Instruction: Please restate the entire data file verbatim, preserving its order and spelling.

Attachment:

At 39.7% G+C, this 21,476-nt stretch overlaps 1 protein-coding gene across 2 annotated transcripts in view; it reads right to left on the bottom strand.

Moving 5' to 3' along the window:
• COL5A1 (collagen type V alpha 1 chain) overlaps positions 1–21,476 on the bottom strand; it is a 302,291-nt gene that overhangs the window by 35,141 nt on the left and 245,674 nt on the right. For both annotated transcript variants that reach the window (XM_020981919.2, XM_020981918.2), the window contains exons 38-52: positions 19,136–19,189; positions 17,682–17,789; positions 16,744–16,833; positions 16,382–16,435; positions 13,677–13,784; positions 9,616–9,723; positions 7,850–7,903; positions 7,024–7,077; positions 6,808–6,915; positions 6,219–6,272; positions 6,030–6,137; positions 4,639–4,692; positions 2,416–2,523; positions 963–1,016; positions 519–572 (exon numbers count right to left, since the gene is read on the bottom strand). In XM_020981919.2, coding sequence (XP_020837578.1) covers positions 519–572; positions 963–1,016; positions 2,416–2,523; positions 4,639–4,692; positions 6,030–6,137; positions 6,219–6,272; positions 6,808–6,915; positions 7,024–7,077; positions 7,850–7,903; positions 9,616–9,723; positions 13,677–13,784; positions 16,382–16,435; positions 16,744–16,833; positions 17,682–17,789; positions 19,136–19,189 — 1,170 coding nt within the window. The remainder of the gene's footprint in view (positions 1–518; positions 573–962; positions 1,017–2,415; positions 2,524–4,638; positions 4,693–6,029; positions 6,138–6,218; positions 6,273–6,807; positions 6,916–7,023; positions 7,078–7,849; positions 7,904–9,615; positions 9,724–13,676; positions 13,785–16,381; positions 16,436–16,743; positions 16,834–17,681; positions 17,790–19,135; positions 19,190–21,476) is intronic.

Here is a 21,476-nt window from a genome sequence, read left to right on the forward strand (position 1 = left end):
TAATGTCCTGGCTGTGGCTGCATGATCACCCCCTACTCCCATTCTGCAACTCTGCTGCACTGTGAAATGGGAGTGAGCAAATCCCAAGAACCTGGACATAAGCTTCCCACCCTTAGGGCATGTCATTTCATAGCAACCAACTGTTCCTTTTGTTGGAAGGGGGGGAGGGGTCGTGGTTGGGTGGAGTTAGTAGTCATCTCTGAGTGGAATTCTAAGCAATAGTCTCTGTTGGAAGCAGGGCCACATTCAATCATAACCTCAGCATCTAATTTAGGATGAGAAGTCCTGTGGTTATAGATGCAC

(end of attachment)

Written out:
At 39.7% G+C, this 21,476-nt stretch overlaps 1 protein-coding gene across 2 annotated transcripts in view; it reads right to left on the bottom strand.

Moving 5' to 3' along the window:
• COL5A1 (collagen type V alpha 1 chain) overlaps positions 1–21,476 on the bottom strand; it is a 302,291-nt gene that overhangs the window by 35,141 nt on the left and 245,674 nt on the right. For both annotated transcript variants that reach the window (XM_020981919.2, XM_020981918.2), the window contains exons 38-52: positions 19,136–19,189; positions 17,682–17,789; positions 16,744–16,833; positions 16,382–16,435; positions 13,677–13,784; positions 9,616–9,723; positions 7,850–7,903; positions 7,024–7,077; positions 6,808–6,915; positions 6,219–6,272; positions 6,030–6,137; positions 4,639–4,692; positions 2,416–2,523; positions 963–1,016; positions 519–572 (exon numbers count right to left, since the gene is read on the bottom strand). In XM_020981919.2, coding sequence (XP_020837578.1) covers positions 519–572; positions 963–1,016; positions 2,416–2,523; positions 4,639–4,692; positions 6,030–6,137; positions 6,219–6,272; positions 6,808–6,915; positions 7,024–7,077; positions 7,850–7,903; positions 9,616–9,723; positions 13,677–13,784; positions 16,382–16,435; positions 16,744–16,833; positions 17,682–17,789; positions 19,136–19,189 — 1,170 coding nt within the window. The remainder of the gene's footprint in view (positions 1–518; positions 573–962; positions 1,017–2,415; positions 2,524–4,638; positions 4,693–6,029; positions 6,138–6,218; positions 6,273–6,807; positions 6,916–7,023; positions 7,078–7,849; positions 7,904–9,615; positions 9,724–13,676; positions 13,785–16,381; positions 16,436–16,743; positions 16,834–17,681; positions 17,790–19,135; positions 19,190–21,476) is intronic.

Here is a 21,476-nt window from a genome sequence, read left to right on the forward strand (position 1 = left end):
TAATGTCCTGGCTGTGGCTGCATGATCACCCCCTACTCCCATTCTGCAACTCTGCTGCACTGTGAAATGGGAGTGAGCAAATCCCAAGAACCTGGACATAAGCTTCCCACCCTTAGGGCATGTCATTTCATAGCAACCAACTGTTCCTTTTGTTGGAAGGGGGGGAGGGGTCGTGGTTGGGTGGAGTTAGTAGTCATCTCTGAGTGGAATTCTAAGCAATAGTCTCTGTTGGAAGCAGGGCCACATTCAATCATAACCTCAGCATCTAATTTAGGATGAGAAGTCCTGTGGTTATAGATGCAC